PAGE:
Structural Biochemistry/Enzyme Catalytic Mechanism/Binding

The protein function of binding is very specific. The ability of binding is dependent on the tertiary structure of the protein, also known as the three-dimensional structure of the protein. The area of the protein that is bound to another molecule, such as a ligand, is called the binding site. The binding site is often a crevice on the surface of the protein. The molecule that binds to the protein changes the chemical conformation of the protein.

•The active site is also the site of inhibition of enzymes

•The active site of an enzyme contains the catalytic and binding sites

•The structure and chemical properties of the active site allow the recognition and binding of the substrate

•Protein functions such as molecular recognition and catalysis depend on complementarity

•Molecular recognition depends on specialized microenvironments that result from protein tertiary structure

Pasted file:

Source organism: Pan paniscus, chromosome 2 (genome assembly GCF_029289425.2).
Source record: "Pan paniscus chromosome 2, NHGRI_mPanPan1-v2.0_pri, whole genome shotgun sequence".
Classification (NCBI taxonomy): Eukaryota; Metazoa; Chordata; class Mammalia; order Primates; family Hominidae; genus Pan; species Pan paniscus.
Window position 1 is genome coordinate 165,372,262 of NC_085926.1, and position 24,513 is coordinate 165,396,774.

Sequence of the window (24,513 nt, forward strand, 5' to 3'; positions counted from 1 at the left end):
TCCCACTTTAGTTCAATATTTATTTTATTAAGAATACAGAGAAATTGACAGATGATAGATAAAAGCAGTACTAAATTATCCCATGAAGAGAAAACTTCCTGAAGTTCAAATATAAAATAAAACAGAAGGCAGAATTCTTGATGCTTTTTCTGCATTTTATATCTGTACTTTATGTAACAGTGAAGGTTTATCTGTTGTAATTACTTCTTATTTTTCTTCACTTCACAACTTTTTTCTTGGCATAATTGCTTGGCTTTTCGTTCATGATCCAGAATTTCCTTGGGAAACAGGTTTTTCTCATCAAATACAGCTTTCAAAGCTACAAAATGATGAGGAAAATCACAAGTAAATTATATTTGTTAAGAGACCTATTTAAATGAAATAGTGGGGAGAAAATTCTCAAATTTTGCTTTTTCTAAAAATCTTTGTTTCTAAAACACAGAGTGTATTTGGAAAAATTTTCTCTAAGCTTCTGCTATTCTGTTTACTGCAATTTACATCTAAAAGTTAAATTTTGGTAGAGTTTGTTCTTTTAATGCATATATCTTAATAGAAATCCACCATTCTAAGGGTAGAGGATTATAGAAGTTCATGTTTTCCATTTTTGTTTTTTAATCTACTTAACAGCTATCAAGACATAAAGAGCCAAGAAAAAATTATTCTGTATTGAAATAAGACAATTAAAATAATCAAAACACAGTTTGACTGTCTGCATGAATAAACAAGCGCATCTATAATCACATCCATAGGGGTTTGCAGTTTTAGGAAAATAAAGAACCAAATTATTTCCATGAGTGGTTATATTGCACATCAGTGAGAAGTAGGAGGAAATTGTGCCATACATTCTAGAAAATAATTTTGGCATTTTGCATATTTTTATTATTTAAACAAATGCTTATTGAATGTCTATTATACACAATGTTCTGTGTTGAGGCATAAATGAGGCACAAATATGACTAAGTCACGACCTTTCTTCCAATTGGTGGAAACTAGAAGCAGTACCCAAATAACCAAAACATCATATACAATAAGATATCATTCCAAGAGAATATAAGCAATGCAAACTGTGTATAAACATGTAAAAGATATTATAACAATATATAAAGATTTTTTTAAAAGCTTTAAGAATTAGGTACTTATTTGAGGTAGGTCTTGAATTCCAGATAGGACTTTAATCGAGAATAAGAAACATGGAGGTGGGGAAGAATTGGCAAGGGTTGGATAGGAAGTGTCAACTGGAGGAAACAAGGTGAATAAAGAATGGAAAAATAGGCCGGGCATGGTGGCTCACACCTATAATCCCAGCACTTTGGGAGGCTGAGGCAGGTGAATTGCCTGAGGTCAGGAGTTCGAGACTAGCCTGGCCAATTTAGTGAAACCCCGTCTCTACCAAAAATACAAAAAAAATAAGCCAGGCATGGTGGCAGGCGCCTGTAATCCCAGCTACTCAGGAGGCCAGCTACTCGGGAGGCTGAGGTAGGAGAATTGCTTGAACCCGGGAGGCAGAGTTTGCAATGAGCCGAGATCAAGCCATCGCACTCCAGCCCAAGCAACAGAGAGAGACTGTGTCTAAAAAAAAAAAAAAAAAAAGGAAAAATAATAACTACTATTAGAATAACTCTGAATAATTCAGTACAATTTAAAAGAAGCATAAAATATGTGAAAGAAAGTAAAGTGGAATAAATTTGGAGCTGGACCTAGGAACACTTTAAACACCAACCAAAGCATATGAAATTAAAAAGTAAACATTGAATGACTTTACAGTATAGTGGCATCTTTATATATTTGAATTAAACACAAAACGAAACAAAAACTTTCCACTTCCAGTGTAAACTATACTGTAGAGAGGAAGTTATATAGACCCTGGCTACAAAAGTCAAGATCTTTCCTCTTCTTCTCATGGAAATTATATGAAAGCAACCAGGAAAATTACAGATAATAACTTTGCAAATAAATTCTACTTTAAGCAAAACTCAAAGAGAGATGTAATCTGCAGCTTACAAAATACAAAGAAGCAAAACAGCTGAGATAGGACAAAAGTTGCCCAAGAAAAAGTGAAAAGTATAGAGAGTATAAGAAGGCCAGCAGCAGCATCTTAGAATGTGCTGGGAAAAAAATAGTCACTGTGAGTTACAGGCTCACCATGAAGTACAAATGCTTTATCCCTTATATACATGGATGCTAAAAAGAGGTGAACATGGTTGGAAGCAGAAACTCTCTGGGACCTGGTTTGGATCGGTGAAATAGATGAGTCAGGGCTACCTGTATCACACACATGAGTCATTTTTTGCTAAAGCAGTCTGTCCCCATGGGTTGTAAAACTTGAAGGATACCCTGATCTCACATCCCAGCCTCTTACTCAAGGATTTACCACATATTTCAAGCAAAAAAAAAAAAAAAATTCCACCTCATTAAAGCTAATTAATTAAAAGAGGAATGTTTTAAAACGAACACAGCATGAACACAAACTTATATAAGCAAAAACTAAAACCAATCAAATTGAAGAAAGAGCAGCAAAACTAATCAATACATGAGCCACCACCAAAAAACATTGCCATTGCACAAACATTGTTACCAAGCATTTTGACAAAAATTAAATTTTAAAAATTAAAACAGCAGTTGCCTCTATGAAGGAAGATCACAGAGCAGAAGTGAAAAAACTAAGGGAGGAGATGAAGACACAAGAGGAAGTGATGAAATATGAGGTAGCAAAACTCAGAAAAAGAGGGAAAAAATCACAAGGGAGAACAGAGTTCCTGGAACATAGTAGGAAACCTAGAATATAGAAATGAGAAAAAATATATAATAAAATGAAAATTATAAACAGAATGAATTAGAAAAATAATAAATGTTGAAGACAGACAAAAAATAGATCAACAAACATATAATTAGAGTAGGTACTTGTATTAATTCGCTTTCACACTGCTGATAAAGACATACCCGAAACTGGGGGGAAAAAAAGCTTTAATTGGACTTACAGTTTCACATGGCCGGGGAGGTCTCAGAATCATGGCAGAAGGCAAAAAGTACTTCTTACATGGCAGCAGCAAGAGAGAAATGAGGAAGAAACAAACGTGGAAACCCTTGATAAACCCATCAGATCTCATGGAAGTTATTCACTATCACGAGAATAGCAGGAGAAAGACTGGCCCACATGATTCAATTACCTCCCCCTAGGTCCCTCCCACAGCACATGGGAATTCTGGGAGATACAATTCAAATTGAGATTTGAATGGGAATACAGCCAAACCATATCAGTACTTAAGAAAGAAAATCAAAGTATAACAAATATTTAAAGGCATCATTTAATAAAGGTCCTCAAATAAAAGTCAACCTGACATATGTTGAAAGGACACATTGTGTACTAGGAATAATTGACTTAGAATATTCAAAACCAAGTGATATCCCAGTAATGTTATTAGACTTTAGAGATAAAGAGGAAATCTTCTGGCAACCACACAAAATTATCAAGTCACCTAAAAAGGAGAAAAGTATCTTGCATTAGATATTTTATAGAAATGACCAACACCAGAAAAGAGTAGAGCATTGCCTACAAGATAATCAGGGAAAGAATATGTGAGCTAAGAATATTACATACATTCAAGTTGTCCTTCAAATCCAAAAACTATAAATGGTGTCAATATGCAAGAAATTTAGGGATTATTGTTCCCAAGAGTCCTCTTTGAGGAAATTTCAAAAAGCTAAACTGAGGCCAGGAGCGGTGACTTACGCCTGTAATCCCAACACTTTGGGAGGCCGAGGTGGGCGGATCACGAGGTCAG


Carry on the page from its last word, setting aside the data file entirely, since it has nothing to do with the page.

•Specialized microenvironments at binding sites contribute to catalysis

An example of binding with a protein is the ligand-binding protein of hemoglobin, which transports oxygen from the lungs to other important organs and tissues within humans.

Protein properties that affect bindingEdit


An enzyme is specific to the substrate it binds to. It is dependent on structure and placement as well as the sequence of amino acids of the substrate. If the sequence is complementary then it ensures the binding of the two components. In the case of proteases, the residues that are not responsible for catalysis may be responsible for the recognition and alignment of the molecule, setting it up so that it can have one of its bonds hydrolyzed by the enzyme.

Proteases in particular tend to recognize the side chains of the amino acid it intends to cleave. Oftentimes it is the carbonyl carbon - amide group that succeeds the recognized side chain.

Note: image is the protease of an HIV-1

It is possible to gauge whether an amino residue plays a role in the enzymatic activity of a protease by inducing site-directed mutagenesis to the amino acid in question. If the amino acid in question does play a role in specificity or catalysis, post-mutation the enzyme will have a decrease in its enzymatic activity.